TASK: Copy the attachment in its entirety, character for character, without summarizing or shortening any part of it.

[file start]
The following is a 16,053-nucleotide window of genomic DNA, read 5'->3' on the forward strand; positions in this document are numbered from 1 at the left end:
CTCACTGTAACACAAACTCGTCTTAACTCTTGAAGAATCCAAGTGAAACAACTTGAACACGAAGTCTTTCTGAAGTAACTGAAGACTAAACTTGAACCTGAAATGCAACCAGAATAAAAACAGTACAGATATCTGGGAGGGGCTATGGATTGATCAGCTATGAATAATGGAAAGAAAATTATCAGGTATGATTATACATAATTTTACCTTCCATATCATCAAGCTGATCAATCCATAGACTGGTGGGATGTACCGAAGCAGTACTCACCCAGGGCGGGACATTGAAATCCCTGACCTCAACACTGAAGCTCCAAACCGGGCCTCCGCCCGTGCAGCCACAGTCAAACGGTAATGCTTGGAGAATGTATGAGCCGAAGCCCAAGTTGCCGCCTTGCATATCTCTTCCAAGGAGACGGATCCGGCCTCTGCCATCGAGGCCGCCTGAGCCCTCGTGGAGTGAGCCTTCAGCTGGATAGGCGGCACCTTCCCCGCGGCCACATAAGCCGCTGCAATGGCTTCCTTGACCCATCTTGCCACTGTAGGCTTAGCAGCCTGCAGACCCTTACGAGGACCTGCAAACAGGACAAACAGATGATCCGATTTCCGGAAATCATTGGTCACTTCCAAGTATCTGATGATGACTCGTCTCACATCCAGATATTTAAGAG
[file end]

The following is a 16,053-nucleotide window of genomic DNA, read 5'->3' on the forward strand; positions in this document are numbered from 1 at the left end:
CTCACTGTAACACAAACTCGTCTTAACTCTTGAAGAATCCAAGTGAAACAACTTGAACACGAAGTCTTTCTGAAGTAACTGAAGACTAAACTTGAACCTGAAATGCAACCAGAATAAAAACAGTACAGATATCTGGGAGGGGCTATGGATTGATCAGCTATGAATAATGGAAAGAAAATTATCAGGTATGATTATACATAATTTTACCTTCCATATCATCAAGCTGATCAATCCATAGACTGGTGGGATGTACCGAAGCAGTACTCACCCAGGGCGGGACATTGAAATCCCTGACCTCAACACTGAAGCTCCAAACCGGGCCTCCGCCCGTGCAGCCACAGTCAAACGGTAATGCTTGGAGAATGTATGAGCCGAAGCCCAAGTTGCCGCCTTGCATATCTCTTCCAAGGAGACGGATCCGGCCTCTGCCATCGAGGCCGCCTGAGCCCTCGTGGAGTGAGCCTTCAGCTGGATAGGCGGCACCTTCCCCGCGGCCACATAAGCCGCTGCAATGGCTTCCTTGACCCATCTTGCCACTGTAGGCTTAGCAGCCTGCAGACCCTTACGAGGACCTGCAAACAGGACAAACAGATGATCCGATTTCCGGAAATCATTGGTCACTTCCAAGTATCTGATGATGACTCGTCTCACATCCAGATATTTAAGAG